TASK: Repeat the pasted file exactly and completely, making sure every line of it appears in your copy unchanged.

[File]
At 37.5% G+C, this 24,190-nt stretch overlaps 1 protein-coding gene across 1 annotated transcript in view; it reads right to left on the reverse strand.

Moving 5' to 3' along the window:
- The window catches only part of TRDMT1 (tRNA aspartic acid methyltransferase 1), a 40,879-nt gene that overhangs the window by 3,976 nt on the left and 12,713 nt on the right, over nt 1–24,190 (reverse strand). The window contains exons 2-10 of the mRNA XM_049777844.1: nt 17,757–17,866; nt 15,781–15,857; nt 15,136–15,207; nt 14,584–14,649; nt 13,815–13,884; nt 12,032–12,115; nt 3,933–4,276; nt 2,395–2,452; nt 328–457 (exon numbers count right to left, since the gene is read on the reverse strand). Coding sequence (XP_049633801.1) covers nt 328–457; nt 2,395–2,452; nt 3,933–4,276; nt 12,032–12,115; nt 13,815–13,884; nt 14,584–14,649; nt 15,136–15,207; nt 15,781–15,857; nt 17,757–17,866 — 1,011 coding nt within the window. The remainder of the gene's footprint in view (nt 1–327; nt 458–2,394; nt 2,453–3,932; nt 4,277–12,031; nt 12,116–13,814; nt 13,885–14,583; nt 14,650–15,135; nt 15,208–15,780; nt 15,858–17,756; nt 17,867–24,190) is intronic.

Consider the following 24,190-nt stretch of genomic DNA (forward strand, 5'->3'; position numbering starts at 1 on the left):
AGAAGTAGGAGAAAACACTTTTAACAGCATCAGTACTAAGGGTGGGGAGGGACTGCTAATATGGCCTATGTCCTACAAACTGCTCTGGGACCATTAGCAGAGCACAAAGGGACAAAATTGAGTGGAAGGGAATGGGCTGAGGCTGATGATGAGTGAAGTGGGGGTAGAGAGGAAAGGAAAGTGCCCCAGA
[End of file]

At 37.5% G+C, this 24,190-nt stretch overlaps 1 protein-coding gene across 1 annotated transcript in view; it reads right to left on the reverse strand.

Moving 5' to 3' along the window:
- The window catches only part of TRDMT1 (tRNA aspartic acid methyltransferase 1), a 40,879-nt gene that overhangs the window by 3,976 nt on the left and 12,713 nt on the right, over nt 1–24,190 (reverse strand). The window contains exons 2-10 of the mRNA XM_049777844.1: nt 17,757–17,866; nt 15,781–15,857; nt 15,136–15,207; nt 14,584–14,649; nt 13,815–13,884; nt 12,032–12,115; nt 3,933–4,276; nt 2,395–2,452; nt 328–457 (exon numbers count right to left, since the gene is read on the reverse strand). Coding sequence (XP_049633801.1) covers nt 328–457; nt 2,395–2,452; nt 3,933–4,276; nt 12,032–12,115; nt 13,815–13,884; nt 14,584–14,649; nt 15,136–15,207; nt 15,781–15,857; nt 17,757–17,866 — 1,011 coding nt within the window. The remainder of the gene's footprint in view (nt 1–327; nt 458–2,394; nt 2,453–3,932; nt 4,277–12,031; nt 12,116–13,814; nt 13,885–14,583; nt 14,650–15,135; nt 15,208–15,780; nt 15,858–17,756; nt 17,867–24,190) is intronic.

Consider the following 24,190-nt stretch of genomic DNA (forward strand, 5'->3'; position numbering starts at 1 on the left):
AGAAGTAGGAGAAAACACTTTTAACAGCATCAGTACTAAGGGTGGGGAGGGACTGCTAATATGGCCTATGTCCTACAAACTGCTCTGGGACCATTAGCAGAGCACAAAGGGACAAAATTGAGTGGAAGGGAATGGGCTGAGGCTGATGATGAGTGAAGTGGGGGTAGAGAGGAAAGGAAAGTGCCCCAGA